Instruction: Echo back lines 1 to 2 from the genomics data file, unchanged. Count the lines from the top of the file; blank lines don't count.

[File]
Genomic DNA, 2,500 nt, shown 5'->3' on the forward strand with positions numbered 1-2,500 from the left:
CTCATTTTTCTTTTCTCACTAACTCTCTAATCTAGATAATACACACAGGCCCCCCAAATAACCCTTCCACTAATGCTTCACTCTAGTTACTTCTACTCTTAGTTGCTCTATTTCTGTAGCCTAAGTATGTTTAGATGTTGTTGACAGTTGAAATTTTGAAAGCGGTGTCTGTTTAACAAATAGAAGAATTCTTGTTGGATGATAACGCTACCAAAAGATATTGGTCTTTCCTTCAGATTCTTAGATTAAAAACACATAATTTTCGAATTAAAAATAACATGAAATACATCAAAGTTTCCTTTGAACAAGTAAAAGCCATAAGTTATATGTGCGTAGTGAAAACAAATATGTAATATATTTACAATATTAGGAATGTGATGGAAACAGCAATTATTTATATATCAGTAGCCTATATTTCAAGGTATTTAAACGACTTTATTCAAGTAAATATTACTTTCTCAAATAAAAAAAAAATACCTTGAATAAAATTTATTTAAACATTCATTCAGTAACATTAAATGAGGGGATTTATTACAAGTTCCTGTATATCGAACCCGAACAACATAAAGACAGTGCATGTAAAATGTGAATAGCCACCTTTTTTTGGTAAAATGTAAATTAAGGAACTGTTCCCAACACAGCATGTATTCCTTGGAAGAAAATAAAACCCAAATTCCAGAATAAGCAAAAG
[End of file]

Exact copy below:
Genomic DNA, 2,500 nt, shown 5'->3' on the forward strand with positions numbered 1-2,500 from the left:
CTCATTTTTCTTTTCTCACTAACTCTCTAATCTAGATAATACACACAGGCCCCCCAAATAACCCTTCCACTAATGCTTCACTCTAGTTACTTCTACTCTTAGTTGCTCTATTTCTGTAGCCTAAGTATGTTTAGATGTTGTTGACAGTTGAAATTTTGAAAGCGGTGTCTGTTTAACAAATAGAAGAATTCTTGTTGGATGATAACGCTACCAAAAGATATTGGTCTTTCCTTCAGATTCTTAGATTAAAAACACATAATTTTCGAATTAAAAATAACATGAAATACATCAAAGTTTCCTTTGAACAAGTAAAAGCCATAAGTTATATGTGCGTAGTGAAAACAAATATGTAATATATTTACAATATTAGGAATGTGATGGAAACAGCAATTATTTATATATCAGTAGCCTATATTTCAAGGTATTTAAACGACTTTATTCAAGTAAATATTACTTTCTCAAATAAAAAAAAAATACCTTGAATAAAATTTATTTAAACATTCATTCAGTAACATTAAATGAGGGGATTTATTACAAGTTCCTGTATATCGAACCCGAACAACATAAAGACAGTGCATGTAAAATGTGAATAGCCACCTTTTTTTGGTAAAATGTAAATTAAGGAACTGTTCCCAACACAGCATGTATTCCTTGGAAGAAAATAAAACCCAAATTCCAGAATAAGCAAAAG